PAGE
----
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U.N. Sanctions on Iran: Far From Crippling

Posted By James Phillips On June 9, 2010 @ 8:12 pm In International | Comments Disabled

United Nations Security Council

Today the United Nations Security Council voted to impose a fourth round of sanctions on Iran which modestly raise the costs to Tehran for its continued nuclear defiance, but fall far short of the “crippling sanctions” [1] promised by Secretary of State Hillary Clinton last year. The sanctions resolution marginally reinforced [2] a previous set of economic, military and high-technology sanctions against Iran and added new bans on Iranian investment in sensitive nuclear activities abroad, the sale of eight categories of heavy weapons to Iran and the establishment in U.N. member states of new branches of Iranian banks suspected of involvement in proliferation. The resolution also “calls upon” but does not “require” member states to conduct inspections of ships and airplanes suspected of carrying contraband to or from Iran.

The resolution was passed by a 12 to 2 vote with one abstention. As expected, Brazil and Turkey, which hatched a flawed nuclear deal [3] with Iran last month, voted against sanctions. Lebanon, which increasingly has fallen under the shadow of Hezbollah, Iran’s terrorist surrogate, abstained.

Missing from the final draft of the resolution were any sanctions against Iran’s oil industry, whose revenues are crucial to the regime, or sanctions against Iran’s central bank, which U.S. officials maintain is involved in financing proliferation activities and terrorism. China and Russia succeeded in diluting the sanctions [4] in protracted negotiations lasting more than five months.

The Obama Administration hopes to use the weak U.N. sanctions resolution as a means to leverage stronger sanctions [5] from European Union countries and other interested parties outside the U.N. framework, free from the threat of a Russian or Chinese veto. European Union members are slated to meet on June 20 to discuss additional sanctions against Iran.

But the administration sends a mixed message by continuing to lobby Congress to dilute and postpone congressional sanctions against Iran. Representative Ileana Ros-Lehtinen, the ranking Republican on the House Foreign Affairs Committee, issued a statement [6] today lamenting the weakness of the Security Council resolution and calling for Congress to step up to the plate to impose its own sanctions:

This resolution, full of loopholes, will not stop Iran’s march towards nuclear weapons or influence the regime’s behavior in any way. That the U.S. put all our eggs in the UN basket – and got this goose-egg in return – is a disaster.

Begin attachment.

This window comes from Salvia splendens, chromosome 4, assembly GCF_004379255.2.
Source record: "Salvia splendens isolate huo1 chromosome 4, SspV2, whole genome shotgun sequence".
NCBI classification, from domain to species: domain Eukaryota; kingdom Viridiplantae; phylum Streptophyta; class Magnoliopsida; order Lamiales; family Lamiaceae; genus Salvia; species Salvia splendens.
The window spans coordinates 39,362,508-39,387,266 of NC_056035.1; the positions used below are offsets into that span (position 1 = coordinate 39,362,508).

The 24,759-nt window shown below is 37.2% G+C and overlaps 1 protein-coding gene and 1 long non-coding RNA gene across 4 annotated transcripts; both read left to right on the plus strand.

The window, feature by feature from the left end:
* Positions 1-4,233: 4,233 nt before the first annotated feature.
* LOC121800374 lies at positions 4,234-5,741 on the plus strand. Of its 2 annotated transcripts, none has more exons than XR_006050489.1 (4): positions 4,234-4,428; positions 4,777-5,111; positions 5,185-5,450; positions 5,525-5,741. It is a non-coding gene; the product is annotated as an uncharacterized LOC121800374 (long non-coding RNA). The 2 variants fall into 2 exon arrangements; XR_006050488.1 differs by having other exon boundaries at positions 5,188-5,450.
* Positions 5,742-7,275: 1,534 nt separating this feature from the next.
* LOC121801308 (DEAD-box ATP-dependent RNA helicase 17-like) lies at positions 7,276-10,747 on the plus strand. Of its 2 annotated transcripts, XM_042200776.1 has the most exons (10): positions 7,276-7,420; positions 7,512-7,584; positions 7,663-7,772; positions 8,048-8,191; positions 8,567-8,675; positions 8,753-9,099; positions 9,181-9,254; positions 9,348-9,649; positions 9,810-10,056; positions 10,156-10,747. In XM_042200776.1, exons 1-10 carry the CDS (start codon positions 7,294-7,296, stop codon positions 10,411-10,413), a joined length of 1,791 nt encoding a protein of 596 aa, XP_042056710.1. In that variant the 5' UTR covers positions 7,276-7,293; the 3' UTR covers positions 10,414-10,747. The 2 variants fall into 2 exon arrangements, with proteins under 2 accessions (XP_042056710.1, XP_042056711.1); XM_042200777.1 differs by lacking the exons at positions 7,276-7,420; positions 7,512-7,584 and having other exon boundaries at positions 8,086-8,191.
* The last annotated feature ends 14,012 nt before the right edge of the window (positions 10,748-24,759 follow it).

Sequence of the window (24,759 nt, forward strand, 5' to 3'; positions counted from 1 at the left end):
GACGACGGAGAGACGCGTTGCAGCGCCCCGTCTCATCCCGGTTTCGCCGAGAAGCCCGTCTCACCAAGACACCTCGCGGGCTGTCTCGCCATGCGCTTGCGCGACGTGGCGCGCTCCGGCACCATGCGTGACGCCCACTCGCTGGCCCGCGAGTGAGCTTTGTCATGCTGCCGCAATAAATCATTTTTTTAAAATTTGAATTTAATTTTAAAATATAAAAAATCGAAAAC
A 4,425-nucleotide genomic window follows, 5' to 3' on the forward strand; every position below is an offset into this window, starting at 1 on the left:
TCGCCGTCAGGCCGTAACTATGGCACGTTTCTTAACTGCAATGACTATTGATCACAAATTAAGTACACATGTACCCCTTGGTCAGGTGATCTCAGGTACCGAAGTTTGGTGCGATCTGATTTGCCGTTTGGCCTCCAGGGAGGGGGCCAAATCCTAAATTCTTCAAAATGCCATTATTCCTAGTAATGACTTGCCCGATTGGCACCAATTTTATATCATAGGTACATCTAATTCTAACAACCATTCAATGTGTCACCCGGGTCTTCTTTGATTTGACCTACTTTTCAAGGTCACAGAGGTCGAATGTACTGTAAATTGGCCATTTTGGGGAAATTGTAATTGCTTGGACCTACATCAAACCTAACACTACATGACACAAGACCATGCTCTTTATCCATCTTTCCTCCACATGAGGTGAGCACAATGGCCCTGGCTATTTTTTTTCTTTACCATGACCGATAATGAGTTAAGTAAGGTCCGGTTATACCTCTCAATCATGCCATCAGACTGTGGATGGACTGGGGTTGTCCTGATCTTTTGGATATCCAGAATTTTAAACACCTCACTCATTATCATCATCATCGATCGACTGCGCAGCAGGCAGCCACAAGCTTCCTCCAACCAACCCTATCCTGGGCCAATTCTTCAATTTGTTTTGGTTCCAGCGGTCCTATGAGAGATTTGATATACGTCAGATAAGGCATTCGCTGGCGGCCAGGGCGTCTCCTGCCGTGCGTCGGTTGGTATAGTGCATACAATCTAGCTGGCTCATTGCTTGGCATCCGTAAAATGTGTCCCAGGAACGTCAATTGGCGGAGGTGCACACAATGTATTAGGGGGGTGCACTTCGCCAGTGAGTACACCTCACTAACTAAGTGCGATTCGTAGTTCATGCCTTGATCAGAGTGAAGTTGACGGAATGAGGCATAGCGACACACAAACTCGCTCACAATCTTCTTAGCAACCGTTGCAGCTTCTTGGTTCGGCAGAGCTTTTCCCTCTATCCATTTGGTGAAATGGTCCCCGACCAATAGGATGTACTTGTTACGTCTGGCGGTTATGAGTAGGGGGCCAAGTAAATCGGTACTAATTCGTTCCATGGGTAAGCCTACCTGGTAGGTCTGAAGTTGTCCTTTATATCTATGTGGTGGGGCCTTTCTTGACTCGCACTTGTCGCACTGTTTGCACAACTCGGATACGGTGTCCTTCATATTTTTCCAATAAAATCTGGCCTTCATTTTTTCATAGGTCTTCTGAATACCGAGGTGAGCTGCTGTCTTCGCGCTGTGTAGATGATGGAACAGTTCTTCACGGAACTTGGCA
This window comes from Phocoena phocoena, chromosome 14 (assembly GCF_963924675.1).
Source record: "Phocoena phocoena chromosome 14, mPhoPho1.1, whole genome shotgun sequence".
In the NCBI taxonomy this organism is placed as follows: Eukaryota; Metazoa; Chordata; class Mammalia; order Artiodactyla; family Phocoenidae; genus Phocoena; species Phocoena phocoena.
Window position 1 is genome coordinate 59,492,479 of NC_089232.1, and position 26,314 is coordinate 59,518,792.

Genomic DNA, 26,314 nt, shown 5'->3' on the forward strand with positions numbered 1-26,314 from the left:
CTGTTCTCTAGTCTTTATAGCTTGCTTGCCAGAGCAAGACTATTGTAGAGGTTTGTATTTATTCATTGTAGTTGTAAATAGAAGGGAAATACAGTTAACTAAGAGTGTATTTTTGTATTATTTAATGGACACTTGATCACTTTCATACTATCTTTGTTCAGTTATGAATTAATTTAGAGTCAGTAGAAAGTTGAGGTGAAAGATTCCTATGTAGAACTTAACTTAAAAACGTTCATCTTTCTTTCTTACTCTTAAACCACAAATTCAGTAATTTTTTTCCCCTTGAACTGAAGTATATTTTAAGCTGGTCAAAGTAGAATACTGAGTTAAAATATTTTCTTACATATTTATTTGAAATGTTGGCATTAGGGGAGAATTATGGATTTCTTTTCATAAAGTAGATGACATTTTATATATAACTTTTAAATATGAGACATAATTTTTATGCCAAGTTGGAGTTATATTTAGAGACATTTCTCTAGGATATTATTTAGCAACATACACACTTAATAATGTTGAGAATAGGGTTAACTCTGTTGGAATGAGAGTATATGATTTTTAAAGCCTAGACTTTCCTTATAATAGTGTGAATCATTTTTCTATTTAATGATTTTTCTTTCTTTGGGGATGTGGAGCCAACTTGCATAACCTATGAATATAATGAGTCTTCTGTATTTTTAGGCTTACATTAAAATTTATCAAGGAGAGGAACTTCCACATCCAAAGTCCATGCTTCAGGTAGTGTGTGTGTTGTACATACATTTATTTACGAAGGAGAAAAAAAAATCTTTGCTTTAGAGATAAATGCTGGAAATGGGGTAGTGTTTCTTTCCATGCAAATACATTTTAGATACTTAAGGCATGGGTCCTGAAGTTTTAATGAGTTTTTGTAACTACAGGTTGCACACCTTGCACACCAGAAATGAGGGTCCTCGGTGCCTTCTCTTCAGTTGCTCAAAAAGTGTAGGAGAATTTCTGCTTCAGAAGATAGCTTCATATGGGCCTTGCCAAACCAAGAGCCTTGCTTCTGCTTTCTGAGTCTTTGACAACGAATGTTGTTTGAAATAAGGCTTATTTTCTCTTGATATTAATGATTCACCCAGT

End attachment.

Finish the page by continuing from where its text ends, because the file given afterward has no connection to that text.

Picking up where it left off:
The bottom line: after more than a year of failed efforts to engage Iran and almost half a year of diplomatic wrangling with Russia [7] and China, the Obama Administration has settled for a watered-down sanctions resolution that will do little to roll back Tehran’s nuclear ambitions. Today’s Security Council vote does not rise to the level of “crippling sanctions” or even the “sanctions that bite” [1] that Secretary of State Clinton promised in March. Call them “nibbling sanctions.”


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URL to article: http://blog.heritage.org/2010/06/09/u-n-sanctions-on-iran-far-from-%e2%80%9ccrippling%e2%80%9d/

URLs in this post:

[1] “crippling sanctions”: http://www.heritage.org/Research/Reports/2010/04/Iran-Economic-Sanctions-at-the-UN-Security-Council-The-Incredible-Shrinking-Resolution

[2] marginally reinforced: http://media.washingtonpost.com/wp-srv/world/documents/sanctions.pdf

[3] hatched a flawed nuclear deal: http://www.foundry.org/2010/05/20/iran%e2%80%99s-nuclear-diplomacy-helps-to-pull-teeth-from-u-n-sanctions/

[4] diluting the sanctions: http://online.wsj.com/article/SB10001424052748703302604575294720991557294.html?utm_source=Newsletter&utm_medium=Email&utm_campaign=Heritage%2BHotsheet&mod=WSJ_hpp_MIDDLENexttoWhatsNewsForth

[5] stronger sanctions: http://www.reuters.com/article/idUSTRE65745620100608

[6] statement: http://foreignaffairs.republicans.house.gov/apps/list/press/foreignaffairs_rep/donothing.shtml

[7] Russia: http://online.wsj.com/article/SB10001424052748703460404575244222405578214.html

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